2. 40 µm sterile cell strainer (fits onto a 50 ml Falcon tube) (BD Biosciences, Falcon®, catalog number: 352340 )
      Note: Currently, it is “ Corning, catalog number: 352340 ”.
    3. Defined Keratinocyte Serum Free Media (KSFM) (Life Technologies, Gibco®, catalog number: 10785-012 ) [comes as part of a kit including the growth supplement (Life Technologies, Gibco®,catalog number: 10784-015 )]
      Note: Currently, it is “Thermo Fisher Scientific, GibcoTM, catalog number: 21063-029 and 10784-015”.
    4. Accutase cell detachment solution (Merck Millipore Corporation, catalog number: SCR005 )
    5. Red blood cell lysis buffer (see recipes)
      1. Ammonium chloride (NH4Cl) (Sigma-Aldrich, catalog number: 254134 )
      2. Potassium bicarbonate (Sigma-Aldrich, catalog number: 237205 )
      3. EDTA (500 mM stock) (Teknova, catalog number: E0306 )
    6. PBS
    7. 0.25% Trypsin (UCSF Cell Culture Facility)


  1. Rotator (Multi-Rotator) (any rotator will do) (Biosan, model: Multi-bio RS-24 )
  2. FisherbrandTM Cell Strainers (Thermo Fisher Scientific, catalog number: 22363547 )
  3. Centrifuge (any appropriate centrifuge will do) (Thermo Fisher Scientific, model: Sorvall Legend RT + centrifuge)
  4. Incubator (Thermo Fisher Scientific, model: Forma 3110 CO2 Water Jacketed Tissue Culture Incubator)
  5. Serological pipettes
  6. Sterile Forceps, scalpels, and other surgical tools (Thermo Fisher Scientific)
    Note: Stainless steel, fully autoclavable and suitable for gamma radiation sterilization. The exact catalog numbers for the set currently used are unavailable but these items are similar across vendors.
  7. Brightfield microscope (inverted for cell culture)


  1. Tissue digestion procedure
    1. Endometrial biopsies should be transferred to a 15 ml Falcon tube containing transfer medium in a chilled carrier (or in the presence of ice packs).
    2. Endometrial tissues will remain stable at 4 °C for 24 h and do not need to be processed immediately.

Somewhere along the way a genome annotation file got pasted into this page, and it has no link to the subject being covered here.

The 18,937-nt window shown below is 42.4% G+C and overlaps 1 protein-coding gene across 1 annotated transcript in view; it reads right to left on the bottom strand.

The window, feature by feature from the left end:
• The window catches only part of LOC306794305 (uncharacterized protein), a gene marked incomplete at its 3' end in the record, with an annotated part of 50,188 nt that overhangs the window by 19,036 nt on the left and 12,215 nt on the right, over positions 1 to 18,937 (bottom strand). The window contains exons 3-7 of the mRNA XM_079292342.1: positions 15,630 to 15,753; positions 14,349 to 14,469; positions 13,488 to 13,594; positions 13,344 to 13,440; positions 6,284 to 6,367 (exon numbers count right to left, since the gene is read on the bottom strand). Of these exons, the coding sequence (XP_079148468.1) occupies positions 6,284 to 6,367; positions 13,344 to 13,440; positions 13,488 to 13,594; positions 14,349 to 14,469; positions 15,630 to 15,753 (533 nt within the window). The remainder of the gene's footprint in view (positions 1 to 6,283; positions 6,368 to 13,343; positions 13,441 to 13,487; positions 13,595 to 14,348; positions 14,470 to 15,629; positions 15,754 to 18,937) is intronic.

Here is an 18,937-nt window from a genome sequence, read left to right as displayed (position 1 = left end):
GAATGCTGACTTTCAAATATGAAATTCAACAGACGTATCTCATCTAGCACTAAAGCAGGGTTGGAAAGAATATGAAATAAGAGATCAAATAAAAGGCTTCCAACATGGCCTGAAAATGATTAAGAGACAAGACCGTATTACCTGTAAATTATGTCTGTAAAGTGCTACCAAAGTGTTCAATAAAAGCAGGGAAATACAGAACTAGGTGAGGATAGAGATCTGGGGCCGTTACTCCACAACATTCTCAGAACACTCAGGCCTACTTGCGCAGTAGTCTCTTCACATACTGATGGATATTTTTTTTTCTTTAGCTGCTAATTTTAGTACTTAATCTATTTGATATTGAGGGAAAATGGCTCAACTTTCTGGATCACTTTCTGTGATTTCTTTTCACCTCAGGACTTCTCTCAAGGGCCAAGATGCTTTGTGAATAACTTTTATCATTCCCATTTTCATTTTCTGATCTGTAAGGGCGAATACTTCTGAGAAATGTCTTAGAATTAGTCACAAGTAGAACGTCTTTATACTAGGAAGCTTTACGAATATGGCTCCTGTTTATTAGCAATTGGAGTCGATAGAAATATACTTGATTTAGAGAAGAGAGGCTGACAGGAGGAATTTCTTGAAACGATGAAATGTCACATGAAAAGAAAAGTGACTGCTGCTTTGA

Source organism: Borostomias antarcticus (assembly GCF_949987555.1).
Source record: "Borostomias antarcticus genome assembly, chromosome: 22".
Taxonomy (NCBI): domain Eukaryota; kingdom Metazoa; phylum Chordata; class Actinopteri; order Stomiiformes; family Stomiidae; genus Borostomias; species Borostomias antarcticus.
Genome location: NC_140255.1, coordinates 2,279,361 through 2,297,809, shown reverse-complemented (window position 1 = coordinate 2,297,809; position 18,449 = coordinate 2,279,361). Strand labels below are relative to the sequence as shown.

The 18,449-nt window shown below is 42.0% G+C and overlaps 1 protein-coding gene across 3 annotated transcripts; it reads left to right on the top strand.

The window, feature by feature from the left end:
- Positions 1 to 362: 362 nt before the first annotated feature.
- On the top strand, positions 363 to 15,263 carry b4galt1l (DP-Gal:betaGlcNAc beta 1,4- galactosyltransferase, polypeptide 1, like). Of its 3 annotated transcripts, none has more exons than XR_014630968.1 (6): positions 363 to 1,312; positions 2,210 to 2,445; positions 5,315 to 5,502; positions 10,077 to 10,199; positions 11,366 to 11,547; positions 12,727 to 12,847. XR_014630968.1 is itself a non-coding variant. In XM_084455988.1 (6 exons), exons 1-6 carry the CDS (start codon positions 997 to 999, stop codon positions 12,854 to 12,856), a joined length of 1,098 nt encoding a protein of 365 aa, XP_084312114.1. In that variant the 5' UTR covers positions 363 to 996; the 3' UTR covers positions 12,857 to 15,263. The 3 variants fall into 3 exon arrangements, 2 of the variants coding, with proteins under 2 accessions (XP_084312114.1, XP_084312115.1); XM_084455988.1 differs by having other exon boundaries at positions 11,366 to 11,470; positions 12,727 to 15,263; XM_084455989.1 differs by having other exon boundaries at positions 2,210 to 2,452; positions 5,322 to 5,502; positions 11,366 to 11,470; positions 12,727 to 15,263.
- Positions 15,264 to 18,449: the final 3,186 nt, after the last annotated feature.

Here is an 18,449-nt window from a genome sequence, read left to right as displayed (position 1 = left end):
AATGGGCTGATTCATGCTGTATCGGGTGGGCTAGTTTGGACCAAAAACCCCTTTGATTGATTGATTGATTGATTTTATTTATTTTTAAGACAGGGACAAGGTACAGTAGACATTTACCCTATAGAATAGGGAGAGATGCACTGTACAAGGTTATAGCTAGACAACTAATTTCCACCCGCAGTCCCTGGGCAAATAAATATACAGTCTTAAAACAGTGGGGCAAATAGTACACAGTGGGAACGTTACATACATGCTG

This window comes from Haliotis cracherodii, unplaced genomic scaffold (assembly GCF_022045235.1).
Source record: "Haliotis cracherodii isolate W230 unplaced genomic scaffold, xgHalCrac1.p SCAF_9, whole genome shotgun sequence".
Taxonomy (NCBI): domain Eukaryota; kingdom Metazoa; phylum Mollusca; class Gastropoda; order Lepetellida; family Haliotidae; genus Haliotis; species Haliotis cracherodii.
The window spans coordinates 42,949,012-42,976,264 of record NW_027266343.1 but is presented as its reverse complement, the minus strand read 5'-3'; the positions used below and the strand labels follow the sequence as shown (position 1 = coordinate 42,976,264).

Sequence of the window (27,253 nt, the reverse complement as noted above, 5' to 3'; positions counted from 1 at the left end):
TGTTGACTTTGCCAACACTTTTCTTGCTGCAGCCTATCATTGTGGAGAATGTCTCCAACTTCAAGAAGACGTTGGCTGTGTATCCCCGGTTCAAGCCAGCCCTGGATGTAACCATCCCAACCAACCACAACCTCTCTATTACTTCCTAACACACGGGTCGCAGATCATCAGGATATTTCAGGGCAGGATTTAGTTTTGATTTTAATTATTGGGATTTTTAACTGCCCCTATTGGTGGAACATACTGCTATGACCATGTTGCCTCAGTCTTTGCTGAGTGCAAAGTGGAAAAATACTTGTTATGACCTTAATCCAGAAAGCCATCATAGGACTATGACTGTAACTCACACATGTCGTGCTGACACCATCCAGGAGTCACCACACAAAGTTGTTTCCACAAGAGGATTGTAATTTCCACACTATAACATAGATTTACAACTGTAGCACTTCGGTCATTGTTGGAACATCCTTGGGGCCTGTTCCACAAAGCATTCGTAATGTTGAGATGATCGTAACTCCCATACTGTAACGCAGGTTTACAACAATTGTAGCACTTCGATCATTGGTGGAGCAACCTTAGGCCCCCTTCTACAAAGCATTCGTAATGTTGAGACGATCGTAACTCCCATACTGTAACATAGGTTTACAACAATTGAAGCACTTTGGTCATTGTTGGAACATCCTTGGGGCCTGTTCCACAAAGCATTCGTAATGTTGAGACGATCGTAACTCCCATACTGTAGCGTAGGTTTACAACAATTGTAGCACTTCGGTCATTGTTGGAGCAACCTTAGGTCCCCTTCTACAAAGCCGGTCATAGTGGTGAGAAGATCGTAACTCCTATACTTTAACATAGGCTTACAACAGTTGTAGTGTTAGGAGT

3. Prepare a 15 ml Falcon tube with 5-7 ml 1x digestion media.
    4. Transfer the tissue and media into a petri dish. Use forceps and scalpels to gently pull the endometrium away from the myometrium if utilizing a full tissue section. Discard the myometrium. Endometrial biopsies procured by pipelle endometrial suction curette are easy to dissect and should not require extensive force. Cut the tissues into 1 mm3 pieces.
    5. Observe by brightfield microscopy. When viewed with a 50x lens, endometrial blocks will look dark with visible glandular/luminal fragments embedded within. Epithelial fragments appear to have a shiny, worm/pearl-necklace-like morphology while non-epithelial tissue pieces appear as dark shapes. The epithelial fragments will appear as if they are “embedded” in these dark shapes. Single cells are also observable at this magnification.
    6. Use a 2 ml-5 ml pipet to pull up the pieces and transfer to a new 15 ml Falcon tube. Centrifuge at 300 x g for 1-2 min to pellet the endometrial tissues and single cells, discard the supernatant, and resuspend in 5-10 ml 1x digestion media (10 ml for larger, two-three pipelle pass biopsies).
    7. Incubate on a rotator (10-20 rpm depending on the model) for 1-2 h at 37 °C (a sterile incubator can be used for this). Gently shake the tube manually every 15 min to assist with digestion.
    8. The digested material will now comprise mainly of single cells and epithelial fragments (which is composed of luminal epithelial sheets and glandular epithelium). Compared to pre-digestion, they will now appear free floating and not “embedded” in the dark shapes. If non-digested tissue remains, carefully pipette out these fragments by transferring the digested matter into a petri dish. Continue to A9.
    9. Pipette the digested matter into a 40 µm cell strainer placed on top of an open 50 ml Falcon tube.